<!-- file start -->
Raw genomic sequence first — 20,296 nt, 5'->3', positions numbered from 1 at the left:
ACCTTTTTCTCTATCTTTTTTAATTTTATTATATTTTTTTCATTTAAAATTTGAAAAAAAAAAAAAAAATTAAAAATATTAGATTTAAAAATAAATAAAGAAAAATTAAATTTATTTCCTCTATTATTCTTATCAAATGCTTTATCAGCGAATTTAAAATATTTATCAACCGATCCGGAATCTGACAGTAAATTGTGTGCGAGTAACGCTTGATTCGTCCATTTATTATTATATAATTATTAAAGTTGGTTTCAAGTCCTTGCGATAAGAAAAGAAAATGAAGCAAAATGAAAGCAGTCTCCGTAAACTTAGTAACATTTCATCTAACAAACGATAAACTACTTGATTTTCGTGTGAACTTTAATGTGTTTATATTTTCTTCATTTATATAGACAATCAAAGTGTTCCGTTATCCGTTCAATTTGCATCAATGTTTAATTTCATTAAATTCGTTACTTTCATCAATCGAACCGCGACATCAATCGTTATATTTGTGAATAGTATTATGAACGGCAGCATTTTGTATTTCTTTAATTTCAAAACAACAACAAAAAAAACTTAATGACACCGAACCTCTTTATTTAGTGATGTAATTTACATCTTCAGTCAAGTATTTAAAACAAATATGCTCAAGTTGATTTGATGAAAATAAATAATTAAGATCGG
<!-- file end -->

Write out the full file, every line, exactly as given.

Raw genomic sequence first — 20,296 nt, 5'->3', positions numbered from 1 at the left:
ACCTTTTTCTCTATCTTTTTTAATTTTATTATATTTTTTTCATTTAAAATTTGAAAAAAAAAAAAAAAATTAAAAATATTAGATTTAAAAATAAATAAAGAAAAATTAAATTTATTTCCTCTATTATTCTTATCAAATGCTTTATCAGCGAATTTAAAATATTTATCAACCGATCCGGAATCTGACAGTAAATTGTGTGCGAGTAACGCTTGATTCGTCCATTTATTATTATATAATTATTAAAGTTGGTTTCAAGTCCTTGCGATAAGAAAAGAAAATGAAGCAAAATGAAAGCAGTCTCCGTAAACTTAGTAACATTTCATCTAACAAACGATAAACTACTTGATTTTCGTGTGAACTTTAATGTGTTTATATTTTCTTCATTTATATAGACAATCAAAGTGTTCCGTTATCCGTTCAATTTGCATCAATGTTTAATTTCATTAAATTCGTTACTTTCATCAATCGAACCGCGACATCAATCGTTATATTTGTGAATAGTATTATGAACGGCAGCATTTTGTATTTCTTTAATTTCAAAACAACAACAAAAAAAACTTAATGACACCGAACCTCTTTATTTAGTGATGTAATTTACATCTTCAGTCAAGTATTTAAAACAAATATGCTCAAGTTGATTTGATGAAAATAAATAATTAAGATCGG